Nov 10, 2013; San Diego, CA, USA; Denver Broncos quarterback Peyton Manning (18) sits on the turf after injuring his leg during a pass play in the closing minutes of the Broncos win over the San Diego Chargers at Qualcomm Stadium. Manning did not leave the game. Mandatory Credit: Robert Hanashiro-USA TODAY Sports

My NFL Proposal: A Running into the Passer Penalty

“Personal foul, roughing the passer. Fifteen yard penalty, automatic first down.”

These words can change an NFL football game. Fans cringe to hear them when their player is the culprit, knowing their defense just gave away a first down and 15 yards. Similarly, a roughing the passer penalty on the opposing team’s defense is a gift. If your team’s quarterback isn’t hurt by the offending hit, the reward is the easiest first down and fifteen yards an offense will ever gain.

Each week a number of roughing the passer calls or non-calls draw criticism around the league. Kevin Vickerson of the Broncos was penalized for “roughing” Andrew Luck when he lightly bumped the quarterback, who smartly fell to the ground and gained a critical first down for the Indianapolis Colts. It seemed barely more than a touch, but was too visible for referees to ignore.

On the flip side, Peyton Manning was hit low late in Sunday’s 28-20 victory over the San Diego Chargers. No penalty flag was thrown. In Manning’s case, referees saw the contact but decided it did not warrant a 15-yard penalty.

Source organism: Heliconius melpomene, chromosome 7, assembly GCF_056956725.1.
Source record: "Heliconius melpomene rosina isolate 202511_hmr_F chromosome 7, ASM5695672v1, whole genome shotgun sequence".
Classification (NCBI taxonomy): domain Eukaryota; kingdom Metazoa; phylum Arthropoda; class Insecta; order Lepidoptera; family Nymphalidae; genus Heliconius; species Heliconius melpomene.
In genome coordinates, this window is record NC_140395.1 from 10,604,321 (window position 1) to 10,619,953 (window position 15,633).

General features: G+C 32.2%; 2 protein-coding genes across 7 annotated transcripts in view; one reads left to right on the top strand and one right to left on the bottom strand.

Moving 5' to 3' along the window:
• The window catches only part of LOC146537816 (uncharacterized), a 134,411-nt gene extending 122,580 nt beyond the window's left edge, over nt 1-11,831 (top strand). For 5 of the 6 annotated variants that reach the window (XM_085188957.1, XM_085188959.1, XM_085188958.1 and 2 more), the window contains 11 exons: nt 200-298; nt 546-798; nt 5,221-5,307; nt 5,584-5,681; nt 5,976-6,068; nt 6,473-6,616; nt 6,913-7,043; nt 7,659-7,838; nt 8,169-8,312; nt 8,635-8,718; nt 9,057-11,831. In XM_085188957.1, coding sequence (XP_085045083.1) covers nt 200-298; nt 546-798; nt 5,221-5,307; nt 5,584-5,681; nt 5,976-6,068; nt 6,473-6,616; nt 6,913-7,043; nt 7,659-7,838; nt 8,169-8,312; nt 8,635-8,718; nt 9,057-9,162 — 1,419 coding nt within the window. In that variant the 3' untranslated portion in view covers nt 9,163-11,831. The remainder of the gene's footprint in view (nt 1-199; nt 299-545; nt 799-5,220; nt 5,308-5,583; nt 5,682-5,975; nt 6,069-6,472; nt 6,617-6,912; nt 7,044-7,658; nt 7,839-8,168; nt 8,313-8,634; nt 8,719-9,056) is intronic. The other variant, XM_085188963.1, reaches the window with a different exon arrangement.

Each week referees are forced to make critical calls regarding hits on the quarterback. The hits that are violent and blatant are the easy ones. But the majority of hits on the quarterback fall into a troublesome grey area, not really worthy of a personal foul but too obvious to ignore.

Hits like Vickerson’s bump of Luck present a difficult decision for referees: a 15-yard momentum changing penalty or nothing at all. But what if referees had a third option? If all hits on the quarterback are not equal, then why are the penalties equal?

I propose a “Running into the Passer” penalty. The rule would be similar to the penalty for running into the punter, a five yard award with no automatic first down. This penalty would cover the minor or incidental hits that can’t be ignored, but are clearly less physical and less dangerous.

Policing hits on the quarterback and protecting the league’s marquee players is increasing as a priority. Such an important task should be made as easy as possible for the men in pinstripes. Giving them a 5-yard penalty option for the less egregious hits on the quarterback would be a step in the right direction.

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